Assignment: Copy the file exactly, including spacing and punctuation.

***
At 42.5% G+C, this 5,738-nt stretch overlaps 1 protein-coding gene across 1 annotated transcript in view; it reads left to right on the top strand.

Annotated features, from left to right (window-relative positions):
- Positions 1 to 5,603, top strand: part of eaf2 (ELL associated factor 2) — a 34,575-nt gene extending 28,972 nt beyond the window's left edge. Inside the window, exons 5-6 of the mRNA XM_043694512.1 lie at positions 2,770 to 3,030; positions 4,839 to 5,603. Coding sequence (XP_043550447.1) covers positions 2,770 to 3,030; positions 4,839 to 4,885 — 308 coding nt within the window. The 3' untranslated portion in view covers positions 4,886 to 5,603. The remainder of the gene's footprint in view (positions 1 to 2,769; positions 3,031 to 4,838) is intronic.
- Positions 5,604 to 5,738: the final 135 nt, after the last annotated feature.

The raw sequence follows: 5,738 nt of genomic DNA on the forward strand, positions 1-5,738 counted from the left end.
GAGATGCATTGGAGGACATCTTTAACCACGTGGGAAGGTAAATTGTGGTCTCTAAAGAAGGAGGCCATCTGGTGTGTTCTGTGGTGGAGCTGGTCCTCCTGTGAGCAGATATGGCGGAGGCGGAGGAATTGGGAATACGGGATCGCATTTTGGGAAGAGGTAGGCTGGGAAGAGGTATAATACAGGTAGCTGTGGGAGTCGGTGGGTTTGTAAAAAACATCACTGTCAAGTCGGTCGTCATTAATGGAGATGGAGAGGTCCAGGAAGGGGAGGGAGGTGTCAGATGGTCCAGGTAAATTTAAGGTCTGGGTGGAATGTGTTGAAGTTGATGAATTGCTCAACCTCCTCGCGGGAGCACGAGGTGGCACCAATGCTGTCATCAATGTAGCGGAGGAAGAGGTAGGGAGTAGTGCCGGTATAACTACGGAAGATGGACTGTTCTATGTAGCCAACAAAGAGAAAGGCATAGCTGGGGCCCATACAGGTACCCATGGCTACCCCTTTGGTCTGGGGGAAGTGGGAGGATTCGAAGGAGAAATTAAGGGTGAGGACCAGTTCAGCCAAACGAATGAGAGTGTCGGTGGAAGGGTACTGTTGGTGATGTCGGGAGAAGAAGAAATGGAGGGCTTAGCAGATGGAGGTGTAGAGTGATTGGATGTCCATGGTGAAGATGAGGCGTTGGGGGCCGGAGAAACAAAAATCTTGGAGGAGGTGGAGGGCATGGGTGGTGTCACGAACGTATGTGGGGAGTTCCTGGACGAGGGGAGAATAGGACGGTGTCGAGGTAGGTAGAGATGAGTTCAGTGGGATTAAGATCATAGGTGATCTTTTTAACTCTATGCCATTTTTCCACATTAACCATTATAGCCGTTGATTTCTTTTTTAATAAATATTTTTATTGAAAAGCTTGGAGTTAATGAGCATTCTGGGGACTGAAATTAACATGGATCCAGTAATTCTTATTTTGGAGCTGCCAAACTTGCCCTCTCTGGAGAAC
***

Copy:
At 42.5% G+C, this 5,738-nt stretch overlaps 1 protein-coding gene across 1 annotated transcript in view; it reads left to right on the top strand.

Annotated features, from left to right (window-relative positions):
- Positions 1 to 5,603, top strand: part of eaf2 (ELL associated factor 2) — a 34,575-nt gene extending 28,972 nt beyond the window's left edge. Inside the window, exons 5-6 of the mRNA XM_043694512.1 lie at positions 2,770 to 3,030; positions 4,839 to 5,603. Coding sequence (XP_043550447.1) covers positions 2,770 to 3,030; positions 4,839 to 4,885 — 308 coding nt within the window. The 3' untranslated portion in view covers positions 4,886 to 5,603. The remainder of the gene's footprint in view (positions 1 to 2,769; positions 3,031 to 4,838) is intronic.
- Positions 5,604 to 5,738: the final 135 nt, after the last annotated feature.

The raw sequence follows: 5,738 nt of genomic DNA on the forward strand, positions 1-5,738 counted from the left end.
GAGATGCATTGGAGGACATCTTTAACCACGTGGGAAGGTAAATTGTGGTCTCTAAAGAAGGAGGCCATCTGGTGTGTTCTGTGGTGGAGCTGGTCCTCCTGTGAGCAGATATGGCGGAGGCGGAGGAATTGGGAATACGGGATCGCATTTTGGGAAGAGGTAGGCTGGGAAGAGGTATAATACAGGTAGCTGTGGGAGTCGGTGGGTTTGTAAAAAACATCACTGTCAAGTCGGTCGTCATTAATGGAGATGGAGAGGTCCAGGAAGGGGAGGGAGGTGTCAGATGGTCCAGGTAAATTTAAGGTCTGGGTGGAATGTGTTGAAGTTGATGAATTGCTCAACCTCCTCGCGGGAGCACGAGGTGGCACCAATGCTGTCATCAATGTAGCGGAGGAAGAGGTAGGGAGTAGTGCCGGTATAACTACGGAAGATGGACTGTTCTATGTAGCCAACAAAGAGAAAGGCATAGCTGGGGCCCATACAGGTACCCATGGCTACCCCTTTGGTCTGGGGGAAGTGGGAGGATTCGAAGGAGAAATTAAGGGTGAGGACCAGTTCAGCCAAACGAATGAGAGTGTCGGTGGAAGGGTACTGTTGGTGATGTCGGGAGAAGAAGAAATGGAGGGCTTAGCAGATGGAGGTGTAGAGTGATTGGATGTCCATGGTGAAGATGAGGCGTTGGGGGCCGGAGAAACAAAAATCTTGGAGGAGGTGGAGGGCATGGGTGGTGTCACGAACGTATGTGGGGAGTTCCTGGACGAGGGGAGAATAGGACGGTGTCGAGGTAGGTAGAGATGAGTTCAGTGGGATTAAGATCATAGGTGATCTTTTTAACTCTATGCCATTTTTCCACATTAACCATTATAGCCGTTGATTTCTTTTTTAATAAATATTTTTATTGAAAAGCTTGGAGTTAATGAGCATTCTGGGGACTGAAATTAACATGGATCCAGTAATTCTTATTTTGGAGCTGCCAAACTTGCCCTCTCTGGAGAAC